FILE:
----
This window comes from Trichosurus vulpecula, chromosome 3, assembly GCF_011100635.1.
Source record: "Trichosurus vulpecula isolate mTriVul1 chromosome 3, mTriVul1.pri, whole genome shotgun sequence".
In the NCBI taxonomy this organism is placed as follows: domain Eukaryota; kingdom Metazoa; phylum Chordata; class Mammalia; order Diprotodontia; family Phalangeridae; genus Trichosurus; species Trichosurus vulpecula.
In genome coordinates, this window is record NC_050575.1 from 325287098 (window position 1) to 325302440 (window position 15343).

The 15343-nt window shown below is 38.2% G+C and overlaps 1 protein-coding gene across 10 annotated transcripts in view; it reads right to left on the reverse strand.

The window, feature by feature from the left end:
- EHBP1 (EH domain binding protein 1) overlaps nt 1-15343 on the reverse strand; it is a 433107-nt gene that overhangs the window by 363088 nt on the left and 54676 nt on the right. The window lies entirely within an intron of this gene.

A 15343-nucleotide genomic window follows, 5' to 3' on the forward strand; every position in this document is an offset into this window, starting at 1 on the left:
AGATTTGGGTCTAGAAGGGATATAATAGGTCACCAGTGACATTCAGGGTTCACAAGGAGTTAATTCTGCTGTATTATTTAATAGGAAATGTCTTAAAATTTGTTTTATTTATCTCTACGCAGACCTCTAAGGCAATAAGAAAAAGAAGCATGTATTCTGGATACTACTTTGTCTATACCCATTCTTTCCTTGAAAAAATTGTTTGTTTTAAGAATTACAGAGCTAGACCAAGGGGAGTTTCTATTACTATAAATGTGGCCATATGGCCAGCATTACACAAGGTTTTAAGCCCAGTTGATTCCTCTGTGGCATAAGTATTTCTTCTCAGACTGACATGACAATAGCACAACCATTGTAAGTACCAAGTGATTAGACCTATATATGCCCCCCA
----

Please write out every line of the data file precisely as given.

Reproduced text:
This window comes from Trichosurus vulpecula, chromosome 3, assembly GCF_011100635.1.
Source record: "Trichosurus vulpecula isolate mTriVul1 chromosome 3, mTriVul1.pri, whole genome shotgun sequence".
In the NCBI taxonomy this organism is placed as follows: domain Eukaryota; kingdom Metazoa; phylum Chordata; class Mammalia; order Diprotodontia; family Phalangeridae; genus Trichosurus; species Trichosurus vulpecula.
In genome coordinates, this window is record NC_050575.1 from 325287098 (window position 1) to 325302440 (window position 15343).

The 15343-nt window shown below is 38.2% G+C and overlaps 1 protein-coding gene across 10 annotated transcripts in view; it reads right to left on the reverse strand.

The window, feature by feature from the left end:
- EHBP1 (EH domain binding protein 1) overlaps nt 1-15343 on the reverse strand; it is a 433107-nt gene that overhangs the window by 363088 nt on the left and 54676 nt on the right. The window lies entirely within an intron of this gene.

A 15343-nucleotide genomic window follows, 5' to 3' on the forward strand; every position in this document is an offset into this window, starting at 1 on the left:
AGATTTGGGTCTAGAAGGGATATAATAGGTCACCAGTGACATTCAGGGTTCACAAGGAGTTAATTCTGCTGTATTATTTAATAGGAAATGTCTTAAAATTTGTTTTATTTATCTCTACGCAGACCTCTAAGGCAATAAGAAAAAGAAGCATGTATTCTGGATACTACTTTGTCTATACCCATTCTTTCCTTGAAAAAATTGTTTGTTTTAAGAATTACAGAGCTAGACCAAGGGGAGTTTCTATTACTATAAATGTGGCCATATGGCCAGCATTACACAAGGTTTTAAGCCCAGTTGATTCCTCTGTGGCATAAGTATTTCTTCTCAGACTGACATGACAATAGCACAACCATTGTAAGTACCAAGTGATTAGACCTATATATGCCCCCCA